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Journal of Nephrology & Therapeutics

ISSN: 2161-0959

Open Access

Hemodynamic response to exercise predicts the development of severe renal failure: Revealing a cardio-renal secret cross talk- Ali Reza Khoshdel- University of Newcastle

Abstract

Ali Reza Khoshdel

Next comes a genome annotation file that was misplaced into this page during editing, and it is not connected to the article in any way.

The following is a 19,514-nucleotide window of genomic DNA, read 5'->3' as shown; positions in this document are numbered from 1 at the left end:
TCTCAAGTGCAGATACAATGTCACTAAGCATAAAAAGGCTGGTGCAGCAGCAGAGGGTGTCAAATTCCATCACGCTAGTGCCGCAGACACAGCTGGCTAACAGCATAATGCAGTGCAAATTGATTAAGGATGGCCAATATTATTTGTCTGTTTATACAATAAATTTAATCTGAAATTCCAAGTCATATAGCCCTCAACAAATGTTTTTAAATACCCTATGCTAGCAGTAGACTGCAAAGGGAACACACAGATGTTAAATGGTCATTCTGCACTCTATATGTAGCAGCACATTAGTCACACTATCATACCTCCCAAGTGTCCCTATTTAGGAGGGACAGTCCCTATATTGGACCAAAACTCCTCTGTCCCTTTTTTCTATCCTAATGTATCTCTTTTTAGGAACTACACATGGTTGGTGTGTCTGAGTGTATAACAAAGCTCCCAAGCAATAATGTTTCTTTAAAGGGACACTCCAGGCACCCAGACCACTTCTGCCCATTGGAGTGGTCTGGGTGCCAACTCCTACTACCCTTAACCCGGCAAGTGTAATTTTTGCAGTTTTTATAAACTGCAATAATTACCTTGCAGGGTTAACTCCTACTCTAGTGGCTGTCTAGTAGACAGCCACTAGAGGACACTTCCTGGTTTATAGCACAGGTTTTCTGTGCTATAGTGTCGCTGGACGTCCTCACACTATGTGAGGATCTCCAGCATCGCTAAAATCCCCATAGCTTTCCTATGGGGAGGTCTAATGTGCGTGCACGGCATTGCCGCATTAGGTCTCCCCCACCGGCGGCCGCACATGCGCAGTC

Background: Renal Failure, even at an early stage, increases the risk of developing and exacerbating cardiovascular (CV) disease. The corollary of that observation should be that CV disease would not only increase the risk of renal function deterioration, but also cause renal damage, a concept not previously proposed. Aim: Evaluate renal function after follow-up in different levels of hemodynamic response to exercise stress test, as an index of CV function. Method: The hemodynamic response to a graded exercise stress test was measured in 70 candidates to evaluate the association of heart rate and blood pressure change (??HR and ?? SBP), heart rate reserve (HRR), chronotropic incompetence (% in achievement of maximal predicted heart rate-%MPHR), and circulatory power (CirP) with the development of severe renal failure (eGFR<30) during a 123 (33-179) month follow-up period. Results: Survival analysis methods demonstrated that the probability of severe renal failure development was greater in subjects with lower levels of ??HR, HRR, %MPHR and CirP (Log-rank test, P=0.002, 0.01, 0.02, 0.008 respectively). These effects remained significant after multivariate adjustment for age, resting pulse pressure (rPP), hypertension, diabetes and exercise test result using a cox-proportional hazard analysis (Hazard Ratio= 5.9, 2.9, 3.3, 2.9, respectively; all P<0.05). Having an rPP ≥60 was accompanied by 7.4 (95% CI: 1.8-30.9) times greater risk of developing severe renal failure, independent of age and resting SBP (P=0.006). However the data did not show a significant association between ?? SBP and development of severe renal failure. Conclusion: The hemodynamic responses to a standard graded exercise stress test independently predicted the development of severe renal failure. While rPP, an indirect measure of arterial compliance, was a strong predictor for developing severe renal impairment, arterial stiffness may also be a factor linking ventricular and kidney function. The results also suggest that the early diagnosis of kidney disease should include a CV assessment and vice versa

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